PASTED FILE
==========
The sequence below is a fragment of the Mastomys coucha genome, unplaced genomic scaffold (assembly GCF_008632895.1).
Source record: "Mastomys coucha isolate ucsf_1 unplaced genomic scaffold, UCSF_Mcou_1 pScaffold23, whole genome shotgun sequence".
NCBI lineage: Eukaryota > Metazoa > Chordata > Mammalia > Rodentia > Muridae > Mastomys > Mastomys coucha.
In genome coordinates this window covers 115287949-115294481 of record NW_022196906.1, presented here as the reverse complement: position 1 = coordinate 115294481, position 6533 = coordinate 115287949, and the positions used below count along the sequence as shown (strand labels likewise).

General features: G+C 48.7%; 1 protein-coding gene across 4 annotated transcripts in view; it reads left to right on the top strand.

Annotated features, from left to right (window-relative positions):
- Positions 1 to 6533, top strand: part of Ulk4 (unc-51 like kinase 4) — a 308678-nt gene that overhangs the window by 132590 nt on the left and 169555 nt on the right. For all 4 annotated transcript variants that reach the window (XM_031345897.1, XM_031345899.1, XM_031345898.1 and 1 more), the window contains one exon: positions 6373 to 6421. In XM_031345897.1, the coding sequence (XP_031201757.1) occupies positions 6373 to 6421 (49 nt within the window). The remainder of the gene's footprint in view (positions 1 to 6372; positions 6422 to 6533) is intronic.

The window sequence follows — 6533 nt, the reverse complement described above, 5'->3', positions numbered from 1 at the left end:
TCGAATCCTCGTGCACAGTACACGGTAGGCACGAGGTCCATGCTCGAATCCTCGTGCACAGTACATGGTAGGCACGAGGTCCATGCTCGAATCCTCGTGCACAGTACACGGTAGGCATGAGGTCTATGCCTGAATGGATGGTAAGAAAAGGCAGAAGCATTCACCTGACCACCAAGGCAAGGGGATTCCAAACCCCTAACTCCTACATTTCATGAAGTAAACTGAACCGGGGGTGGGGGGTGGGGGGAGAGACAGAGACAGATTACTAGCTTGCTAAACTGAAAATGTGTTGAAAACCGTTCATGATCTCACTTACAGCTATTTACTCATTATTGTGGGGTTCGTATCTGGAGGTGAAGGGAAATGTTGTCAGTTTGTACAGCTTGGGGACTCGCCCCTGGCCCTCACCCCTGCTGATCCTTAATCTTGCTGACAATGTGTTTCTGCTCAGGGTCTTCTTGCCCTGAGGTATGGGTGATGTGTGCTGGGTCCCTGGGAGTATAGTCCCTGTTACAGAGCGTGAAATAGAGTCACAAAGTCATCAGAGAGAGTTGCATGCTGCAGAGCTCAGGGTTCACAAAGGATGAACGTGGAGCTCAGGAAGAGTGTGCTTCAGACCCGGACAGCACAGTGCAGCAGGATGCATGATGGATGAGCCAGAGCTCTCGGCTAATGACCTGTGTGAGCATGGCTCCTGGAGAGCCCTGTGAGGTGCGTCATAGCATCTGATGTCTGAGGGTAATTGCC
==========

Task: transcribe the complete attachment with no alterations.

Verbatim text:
The sequence below is a fragment of the Mastomys coucha genome, unplaced genomic scaffold (assembly GCF_008632895.1).
Source record: "Mastomys coucha isolate ucsf_1 unplaced genomic scaffold, UCSF_Mcou_1 pScaffold23, whole genome shotgun sequence".
NCBI lineage: Eukaryota > Metazoa > Chordata > Mammalia > Rodentia > Muridae > Mastomys > Mastomys coucha.
In genome coordinates this window covers 115287949-115294481 of record NW_022196906.1, presented here as the reverse complement: position 1 = coordinate 115294481, position 6533 = coordinate 115287949, and the positions used below count along the sequence as shown (strand labels likewise).

General features: G+C 48.7%; 1 protein-coding gene across 4 annotated transcripts in view; it reads left to right on the top strand.

Annotated features, from left to right (window-relative positions):
- Positions 1 to 6533, top strand: part of Ulk4 (unc-51 like kinase 4) — a 308678-nt gene that overhangs the window by 132590 nt on the left and 169555 nt on the right. For all 4 annotated transcript variants that reach the window (XM_031345897.1, XM_031345899.1, XM_031345898.1 and 1 more), the window contains one exon: positions 6373 to 6421. In XM_031345897.1, the coding sequence (XP_031201757.1) occupies positions 6373 to 6421 (49 nt within the window). The remainder of the gene's footprint in view (positions 1 to 6372; positions 6422 to 6533) is intronic.

The window sequence follows — 6533 nt, the reverse complement described above, 5'->3', positions numbered from 1 at the left end:
TCGAATCCTCGTGCACAGTACACGGTAGGCACGAGGTCCATGCTCGAATCCTCGTGCACAGTACATGGTAGGCACGAGGTCCATGCTCGAATCCTCGTGCACAGTACACGGTAGGCATGAGGTCTATGCCTGAATGGATGGTAAGAAAAGGCAGAAGCATTCACCTGACCACCAAGGCAAGGGGATTCCAAACCCCTAACTCCTACATTTCATGAAGTAAACTGAACCGGGGGTGGGGGGTGGGGGGAGAGACAGAGACAGATTACTAGCTTGCTAAACTGAAAATGTGTTGAAAACCGTTCATGATCTCACTTACAGCTATTTACTCATTATTGTGGGGTTCGTATCTGGAGGTGAAGGGAAATGTTGTCAGTTTGTACAGCTTGGGGACTCGCCCCTGGCCCTCACCCCTGCTGATCCTTAATCTTGCTGACAATGTGTTTCTGCTCAGGGTCTTCTTGCCCTGAGGTATGGGTGATGTGTGCTGGGTCCCTGGGAGTATAGTCCCTGTTACAGAGCGTGAAATAGAGTCACAAAGTCATCAGAGAGAGTTGCATGCTGCAGAGCTCAGGGTTCACAAAGGATGAACGTGGAGCTCAGGAAGAGTGTGCTTCAGACCCGGACAGCACAGTGCAGCAGGATGCATGATGGATGAGCCAGAGCTCTCGGCTAATGACCTGTGTGAGCATGGCTCCTGGAGAGCCCTGTGAGGTGCGTCATAGCATCTGATGTCTGAGGGTAATTGCC